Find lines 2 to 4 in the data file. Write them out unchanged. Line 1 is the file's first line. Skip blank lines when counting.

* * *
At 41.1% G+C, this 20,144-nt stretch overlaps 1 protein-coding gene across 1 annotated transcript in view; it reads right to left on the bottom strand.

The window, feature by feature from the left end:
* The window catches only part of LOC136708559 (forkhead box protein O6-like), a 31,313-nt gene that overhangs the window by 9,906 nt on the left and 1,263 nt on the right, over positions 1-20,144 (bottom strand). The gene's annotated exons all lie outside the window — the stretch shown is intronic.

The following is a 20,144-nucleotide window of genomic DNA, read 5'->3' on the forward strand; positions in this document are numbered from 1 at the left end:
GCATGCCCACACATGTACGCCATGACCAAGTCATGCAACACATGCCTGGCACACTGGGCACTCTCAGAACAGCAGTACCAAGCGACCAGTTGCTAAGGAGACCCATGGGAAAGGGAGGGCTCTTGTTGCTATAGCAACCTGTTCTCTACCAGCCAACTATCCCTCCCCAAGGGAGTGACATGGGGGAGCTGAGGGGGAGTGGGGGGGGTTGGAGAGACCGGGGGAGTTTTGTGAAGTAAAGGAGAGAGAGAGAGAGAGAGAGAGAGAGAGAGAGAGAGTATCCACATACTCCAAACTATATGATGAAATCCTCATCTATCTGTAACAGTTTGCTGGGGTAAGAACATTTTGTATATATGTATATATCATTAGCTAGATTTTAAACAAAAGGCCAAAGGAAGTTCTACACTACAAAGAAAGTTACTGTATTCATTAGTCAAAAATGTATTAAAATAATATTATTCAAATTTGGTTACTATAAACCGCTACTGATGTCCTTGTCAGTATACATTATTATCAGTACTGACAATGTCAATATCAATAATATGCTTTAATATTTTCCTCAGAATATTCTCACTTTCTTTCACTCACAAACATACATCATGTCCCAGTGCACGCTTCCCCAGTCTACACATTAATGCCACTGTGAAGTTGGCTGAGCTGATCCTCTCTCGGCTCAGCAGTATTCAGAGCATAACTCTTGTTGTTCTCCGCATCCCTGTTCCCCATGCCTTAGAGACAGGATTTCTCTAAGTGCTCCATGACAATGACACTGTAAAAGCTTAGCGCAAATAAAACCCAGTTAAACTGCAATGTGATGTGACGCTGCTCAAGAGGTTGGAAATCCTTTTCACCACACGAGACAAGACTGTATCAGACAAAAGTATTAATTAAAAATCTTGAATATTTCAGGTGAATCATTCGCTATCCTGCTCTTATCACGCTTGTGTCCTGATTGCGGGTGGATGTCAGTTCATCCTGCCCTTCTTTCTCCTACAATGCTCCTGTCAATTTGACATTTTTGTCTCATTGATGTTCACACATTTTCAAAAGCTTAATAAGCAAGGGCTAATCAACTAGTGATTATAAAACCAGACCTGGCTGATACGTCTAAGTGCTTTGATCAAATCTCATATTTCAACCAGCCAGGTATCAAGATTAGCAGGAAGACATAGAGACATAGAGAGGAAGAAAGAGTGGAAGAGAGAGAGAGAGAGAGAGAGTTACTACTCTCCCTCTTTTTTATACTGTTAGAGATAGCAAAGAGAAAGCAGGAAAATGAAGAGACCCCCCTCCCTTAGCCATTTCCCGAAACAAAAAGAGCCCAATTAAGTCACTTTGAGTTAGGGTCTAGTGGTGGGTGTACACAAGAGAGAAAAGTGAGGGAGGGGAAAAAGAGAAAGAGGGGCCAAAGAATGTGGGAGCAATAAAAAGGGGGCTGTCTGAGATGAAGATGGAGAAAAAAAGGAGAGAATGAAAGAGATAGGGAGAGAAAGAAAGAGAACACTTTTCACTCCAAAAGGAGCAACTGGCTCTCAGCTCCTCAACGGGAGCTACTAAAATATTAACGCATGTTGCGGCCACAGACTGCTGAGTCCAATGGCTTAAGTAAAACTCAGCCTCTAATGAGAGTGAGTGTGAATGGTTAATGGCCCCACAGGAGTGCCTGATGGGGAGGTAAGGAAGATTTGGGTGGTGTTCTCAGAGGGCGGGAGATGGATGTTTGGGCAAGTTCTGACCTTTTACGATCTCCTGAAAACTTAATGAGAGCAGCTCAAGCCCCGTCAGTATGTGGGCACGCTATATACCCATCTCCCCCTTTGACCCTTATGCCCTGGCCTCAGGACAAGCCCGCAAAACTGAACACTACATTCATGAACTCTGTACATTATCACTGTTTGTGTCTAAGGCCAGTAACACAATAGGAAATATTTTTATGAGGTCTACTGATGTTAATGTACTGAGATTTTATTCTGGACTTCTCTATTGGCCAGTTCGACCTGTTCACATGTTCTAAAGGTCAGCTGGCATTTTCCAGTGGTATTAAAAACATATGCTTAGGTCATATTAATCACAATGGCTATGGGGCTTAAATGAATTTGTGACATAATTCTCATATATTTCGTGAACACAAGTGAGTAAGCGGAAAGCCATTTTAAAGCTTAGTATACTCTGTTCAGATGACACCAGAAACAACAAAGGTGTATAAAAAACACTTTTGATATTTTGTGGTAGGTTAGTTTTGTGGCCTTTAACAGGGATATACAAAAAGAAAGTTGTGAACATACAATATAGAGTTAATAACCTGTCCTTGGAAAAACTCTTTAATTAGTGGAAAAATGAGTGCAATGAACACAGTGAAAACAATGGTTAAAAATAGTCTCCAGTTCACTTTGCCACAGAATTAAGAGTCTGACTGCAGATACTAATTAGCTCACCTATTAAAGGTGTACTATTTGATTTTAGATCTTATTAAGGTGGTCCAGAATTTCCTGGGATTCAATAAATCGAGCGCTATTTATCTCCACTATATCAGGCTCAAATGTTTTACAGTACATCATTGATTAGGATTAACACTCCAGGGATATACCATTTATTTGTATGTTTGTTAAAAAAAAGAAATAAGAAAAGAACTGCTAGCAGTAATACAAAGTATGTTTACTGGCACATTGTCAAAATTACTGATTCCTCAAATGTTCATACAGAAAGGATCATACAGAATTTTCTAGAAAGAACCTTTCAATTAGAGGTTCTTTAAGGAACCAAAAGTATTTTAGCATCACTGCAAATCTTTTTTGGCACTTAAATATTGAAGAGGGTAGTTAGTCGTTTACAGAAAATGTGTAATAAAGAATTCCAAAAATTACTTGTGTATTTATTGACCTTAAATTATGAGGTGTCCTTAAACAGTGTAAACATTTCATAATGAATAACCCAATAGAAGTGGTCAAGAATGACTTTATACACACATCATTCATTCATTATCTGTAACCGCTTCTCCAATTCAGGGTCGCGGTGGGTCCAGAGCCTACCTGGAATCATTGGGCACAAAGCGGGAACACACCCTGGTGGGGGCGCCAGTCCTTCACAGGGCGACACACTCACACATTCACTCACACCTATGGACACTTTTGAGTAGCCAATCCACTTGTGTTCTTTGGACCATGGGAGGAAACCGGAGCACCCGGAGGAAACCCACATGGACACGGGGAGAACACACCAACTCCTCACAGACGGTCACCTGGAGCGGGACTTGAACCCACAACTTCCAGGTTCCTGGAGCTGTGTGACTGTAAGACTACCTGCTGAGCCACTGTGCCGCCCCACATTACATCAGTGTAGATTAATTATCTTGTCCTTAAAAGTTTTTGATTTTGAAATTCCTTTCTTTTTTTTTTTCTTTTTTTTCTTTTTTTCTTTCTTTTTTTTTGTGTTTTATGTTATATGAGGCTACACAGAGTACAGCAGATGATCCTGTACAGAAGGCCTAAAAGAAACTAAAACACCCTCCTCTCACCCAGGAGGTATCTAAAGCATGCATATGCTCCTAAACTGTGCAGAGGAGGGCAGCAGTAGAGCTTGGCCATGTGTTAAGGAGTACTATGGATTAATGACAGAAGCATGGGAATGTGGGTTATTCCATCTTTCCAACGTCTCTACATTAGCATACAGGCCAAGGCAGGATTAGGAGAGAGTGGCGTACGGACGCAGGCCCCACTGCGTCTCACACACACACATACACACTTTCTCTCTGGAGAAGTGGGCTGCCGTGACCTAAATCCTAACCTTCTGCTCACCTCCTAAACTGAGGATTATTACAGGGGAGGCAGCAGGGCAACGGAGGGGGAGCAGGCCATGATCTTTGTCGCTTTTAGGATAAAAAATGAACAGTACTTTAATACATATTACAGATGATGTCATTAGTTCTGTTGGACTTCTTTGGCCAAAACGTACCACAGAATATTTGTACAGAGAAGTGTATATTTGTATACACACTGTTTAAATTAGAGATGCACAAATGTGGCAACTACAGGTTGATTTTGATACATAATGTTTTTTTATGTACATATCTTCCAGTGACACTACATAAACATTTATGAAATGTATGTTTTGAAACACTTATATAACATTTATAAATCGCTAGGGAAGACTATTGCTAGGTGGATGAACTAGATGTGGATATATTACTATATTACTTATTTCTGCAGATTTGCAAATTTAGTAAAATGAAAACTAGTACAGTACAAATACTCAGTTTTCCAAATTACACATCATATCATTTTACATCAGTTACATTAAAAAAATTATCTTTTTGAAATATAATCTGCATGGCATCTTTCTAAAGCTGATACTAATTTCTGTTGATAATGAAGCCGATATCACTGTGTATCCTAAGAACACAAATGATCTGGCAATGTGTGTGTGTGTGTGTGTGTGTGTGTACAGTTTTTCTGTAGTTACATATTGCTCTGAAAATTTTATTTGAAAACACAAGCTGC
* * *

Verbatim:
The window, feature by feature from the left end:
* The window catches only part of LOC136708559 (forkhead box protein O6-like), a 31,313-nt gene that overhangs the window by 9,906 nt on the left and 1,263 nt on the right, over positions 1-20,144 (bottom strand). The gene's annotated exons all lie outside the window — the stretch shown is intronic.

The following is a 20,144-nucleotide window of genomic DNA, read 5'->3' on the forward strand; positions in this document are numbered from 1 at the left end: